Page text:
The Way Book Events Should Be
A book led to a song, and the song led to a photograph. The photograph led to a short story, and the story led to another song, which led to another photograph. Each work stands on its own artistic merit. With their powers combined, they created the coolest literary event I’ve seen in a really long time (maybe ever).
Two weeks ago, in the basement of WORD Bookstore in Brooklyn, the singer (Ellia Bisker of Sweet Soubrette), photographer (Emily Raw), and writer (Manuel Gonzales) came together to celebrate the release of The Miniature Wife, Gonzales’ collection of short stories that is just out from Riverhead (and is, by the way, completely fantastic). The collaboration began a little over a year ago, when Gonzales and Raw conceived their Thousand Words project. Each week for a year, Raw sent Gonzales three photographs, and he chose one to write a story about.
One week, Raw sent Gonzales this photograph of Bisker (taken during the video shoot for Bisker’s song “What’s My Desire?,” which was inspired by Anais Nin’s Henry and June), and he wrote a story called “Written.”
Bisker read that story (the one that was inspired by the image of her from the song she wrote that was inspired by Henry and June–this story has layers, I tell you!) and wrote a song called “Charlatan.” That new song inspired this new photograph:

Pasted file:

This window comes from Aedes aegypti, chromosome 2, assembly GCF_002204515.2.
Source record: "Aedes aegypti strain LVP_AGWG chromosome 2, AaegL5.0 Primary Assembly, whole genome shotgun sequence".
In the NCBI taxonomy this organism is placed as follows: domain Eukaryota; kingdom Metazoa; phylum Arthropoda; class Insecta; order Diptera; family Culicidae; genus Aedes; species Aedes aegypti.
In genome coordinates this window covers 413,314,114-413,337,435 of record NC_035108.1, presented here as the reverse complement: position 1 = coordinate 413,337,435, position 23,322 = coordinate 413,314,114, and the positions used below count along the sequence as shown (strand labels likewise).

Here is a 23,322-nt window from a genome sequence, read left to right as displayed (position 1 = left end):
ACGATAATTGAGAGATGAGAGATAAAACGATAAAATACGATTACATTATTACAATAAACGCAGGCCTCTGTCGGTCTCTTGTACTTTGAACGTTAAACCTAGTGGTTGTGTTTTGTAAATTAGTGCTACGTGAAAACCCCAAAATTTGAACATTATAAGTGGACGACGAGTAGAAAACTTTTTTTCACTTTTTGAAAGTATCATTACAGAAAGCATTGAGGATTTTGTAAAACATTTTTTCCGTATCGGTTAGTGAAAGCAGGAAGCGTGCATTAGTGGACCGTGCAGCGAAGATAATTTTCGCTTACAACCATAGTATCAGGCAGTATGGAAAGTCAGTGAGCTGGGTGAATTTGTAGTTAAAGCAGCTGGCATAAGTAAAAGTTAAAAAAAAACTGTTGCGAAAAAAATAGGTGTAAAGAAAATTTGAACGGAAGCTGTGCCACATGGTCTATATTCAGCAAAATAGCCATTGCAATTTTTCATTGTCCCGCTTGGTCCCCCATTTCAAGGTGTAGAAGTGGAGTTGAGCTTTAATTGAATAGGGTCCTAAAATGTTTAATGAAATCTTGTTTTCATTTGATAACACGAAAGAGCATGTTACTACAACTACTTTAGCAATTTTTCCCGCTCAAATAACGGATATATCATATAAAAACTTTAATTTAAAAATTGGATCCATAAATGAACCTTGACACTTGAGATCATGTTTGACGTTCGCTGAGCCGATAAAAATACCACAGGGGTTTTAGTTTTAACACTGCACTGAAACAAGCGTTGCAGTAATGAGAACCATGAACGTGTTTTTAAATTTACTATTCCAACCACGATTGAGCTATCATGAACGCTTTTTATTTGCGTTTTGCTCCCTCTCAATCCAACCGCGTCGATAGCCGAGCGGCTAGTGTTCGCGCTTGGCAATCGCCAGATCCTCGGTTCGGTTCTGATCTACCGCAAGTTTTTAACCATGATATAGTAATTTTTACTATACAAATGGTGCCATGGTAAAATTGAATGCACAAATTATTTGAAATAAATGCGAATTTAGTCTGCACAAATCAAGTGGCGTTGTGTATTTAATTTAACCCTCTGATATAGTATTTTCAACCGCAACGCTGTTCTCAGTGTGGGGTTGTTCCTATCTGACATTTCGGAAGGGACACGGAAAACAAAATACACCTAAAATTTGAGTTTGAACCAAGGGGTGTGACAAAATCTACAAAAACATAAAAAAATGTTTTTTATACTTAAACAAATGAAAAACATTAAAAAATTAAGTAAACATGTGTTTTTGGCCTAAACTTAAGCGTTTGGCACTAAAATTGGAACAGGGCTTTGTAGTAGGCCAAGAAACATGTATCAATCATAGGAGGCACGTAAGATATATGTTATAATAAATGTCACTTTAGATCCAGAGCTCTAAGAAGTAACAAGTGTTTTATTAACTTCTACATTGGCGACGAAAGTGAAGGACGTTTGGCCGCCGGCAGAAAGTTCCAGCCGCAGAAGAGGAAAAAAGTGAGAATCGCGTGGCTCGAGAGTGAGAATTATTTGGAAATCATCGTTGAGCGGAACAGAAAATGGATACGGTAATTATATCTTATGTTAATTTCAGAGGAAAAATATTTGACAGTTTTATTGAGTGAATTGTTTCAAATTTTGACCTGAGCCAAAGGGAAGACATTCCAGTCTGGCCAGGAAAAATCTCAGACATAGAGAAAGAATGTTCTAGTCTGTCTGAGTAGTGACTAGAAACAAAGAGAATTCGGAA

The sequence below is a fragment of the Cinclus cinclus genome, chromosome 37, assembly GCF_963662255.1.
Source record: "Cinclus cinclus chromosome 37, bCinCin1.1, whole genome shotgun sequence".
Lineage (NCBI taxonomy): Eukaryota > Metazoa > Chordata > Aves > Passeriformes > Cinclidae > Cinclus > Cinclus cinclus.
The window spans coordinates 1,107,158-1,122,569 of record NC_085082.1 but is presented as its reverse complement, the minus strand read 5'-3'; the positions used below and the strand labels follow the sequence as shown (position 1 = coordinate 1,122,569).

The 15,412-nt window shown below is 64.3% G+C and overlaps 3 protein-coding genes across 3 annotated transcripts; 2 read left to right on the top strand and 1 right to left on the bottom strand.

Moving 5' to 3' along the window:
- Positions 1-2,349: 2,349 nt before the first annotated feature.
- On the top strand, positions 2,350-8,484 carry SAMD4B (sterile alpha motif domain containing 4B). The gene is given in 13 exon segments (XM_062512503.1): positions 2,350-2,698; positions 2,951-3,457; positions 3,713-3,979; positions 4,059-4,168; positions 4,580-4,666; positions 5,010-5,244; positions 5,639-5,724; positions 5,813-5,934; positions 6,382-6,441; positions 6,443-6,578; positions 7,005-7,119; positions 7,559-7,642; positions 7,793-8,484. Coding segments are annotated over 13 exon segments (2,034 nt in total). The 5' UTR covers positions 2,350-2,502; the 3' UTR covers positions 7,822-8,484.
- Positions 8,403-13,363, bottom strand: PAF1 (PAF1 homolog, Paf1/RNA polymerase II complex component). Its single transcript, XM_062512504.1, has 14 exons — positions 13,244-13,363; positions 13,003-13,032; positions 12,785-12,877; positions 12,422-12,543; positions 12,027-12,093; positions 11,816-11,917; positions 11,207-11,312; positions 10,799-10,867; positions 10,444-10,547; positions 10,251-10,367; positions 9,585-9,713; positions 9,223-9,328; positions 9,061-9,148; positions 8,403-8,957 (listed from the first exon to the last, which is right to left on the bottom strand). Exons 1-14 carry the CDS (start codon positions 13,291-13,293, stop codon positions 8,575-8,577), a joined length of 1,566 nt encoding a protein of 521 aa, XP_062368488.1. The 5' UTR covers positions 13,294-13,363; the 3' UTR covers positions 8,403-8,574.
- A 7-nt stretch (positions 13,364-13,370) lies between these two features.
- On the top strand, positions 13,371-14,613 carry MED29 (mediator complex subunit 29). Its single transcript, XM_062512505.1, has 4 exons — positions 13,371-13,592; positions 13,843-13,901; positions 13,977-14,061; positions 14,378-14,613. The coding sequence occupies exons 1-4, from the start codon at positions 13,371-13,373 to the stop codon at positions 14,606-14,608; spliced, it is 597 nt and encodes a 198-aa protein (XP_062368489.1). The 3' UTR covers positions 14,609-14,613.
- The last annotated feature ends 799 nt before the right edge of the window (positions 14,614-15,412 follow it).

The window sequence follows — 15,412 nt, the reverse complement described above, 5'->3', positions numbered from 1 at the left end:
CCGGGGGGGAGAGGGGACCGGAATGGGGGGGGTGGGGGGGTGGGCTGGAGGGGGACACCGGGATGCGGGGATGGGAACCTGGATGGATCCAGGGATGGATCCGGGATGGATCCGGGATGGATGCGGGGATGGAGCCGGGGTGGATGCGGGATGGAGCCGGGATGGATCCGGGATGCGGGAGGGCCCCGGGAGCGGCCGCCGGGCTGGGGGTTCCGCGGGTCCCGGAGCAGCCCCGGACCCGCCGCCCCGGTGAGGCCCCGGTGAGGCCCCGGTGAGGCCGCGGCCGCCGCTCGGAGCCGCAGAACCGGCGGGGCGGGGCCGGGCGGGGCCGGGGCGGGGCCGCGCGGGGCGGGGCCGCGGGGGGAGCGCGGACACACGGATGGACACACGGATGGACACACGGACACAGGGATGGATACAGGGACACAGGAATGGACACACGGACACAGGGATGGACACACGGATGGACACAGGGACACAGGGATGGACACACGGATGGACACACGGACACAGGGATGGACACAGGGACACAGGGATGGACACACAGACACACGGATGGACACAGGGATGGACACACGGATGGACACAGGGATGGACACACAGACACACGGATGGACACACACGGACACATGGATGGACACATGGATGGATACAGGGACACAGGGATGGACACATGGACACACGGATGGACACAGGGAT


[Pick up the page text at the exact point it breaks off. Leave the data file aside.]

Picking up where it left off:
And the photo, of course, led to another story from Gonzales (not yet available online). In a blog post about the collaboration, Bisker considers, “We could go on like this forever.” I hope they do.
The WORD event opened with Raw’s explanation of how the collaboration was born (whiskey was involved, and lots of it), then Bisker performed “What’s My Desire?” and “Charlatan” while the audience enjoyed pie, donuts, and cocktails. (NB: book events with pie and donuts are the best book events.) We were all stuffed and happy by the time Gonzales took the podium to read. He opened with “Dive,” another entry from the Thousand Words Project, which he performed with hilarious character voices, and closed by reading a section–just a section–of the title story from The Miniature Wife. He read for just about ten minutes–again with character voices and humorous inflection–and sold the hell out of the book without actually having to talk about, like, his process or where he gets his ideas. (You know writers hate that question, right?)
Then we all clapped and helped put our chairs away, and the room was filled with laughter and mingling and more pie, as Bisker, Raw, and Gonzales greeted friends and fans new and old. I walked away thrilled to have discovered three wonderful artists and convinced that THIS is where book events need to be going. THIS is one of the ways literature can maintain its relevance in a competitive marketplace–not by segmenting itself from other parts of culture but by working with them and looking for common interests and shared inspiration. Oh, and by not being boring. That one’s crucial.
This, friends, is the way book events are supposed to be: inspiring, creative, collaborative, and celebratory. They’re supposed to be about community and what it means to share art and a love of the arts. They’re supposed to be fun. More like this, please.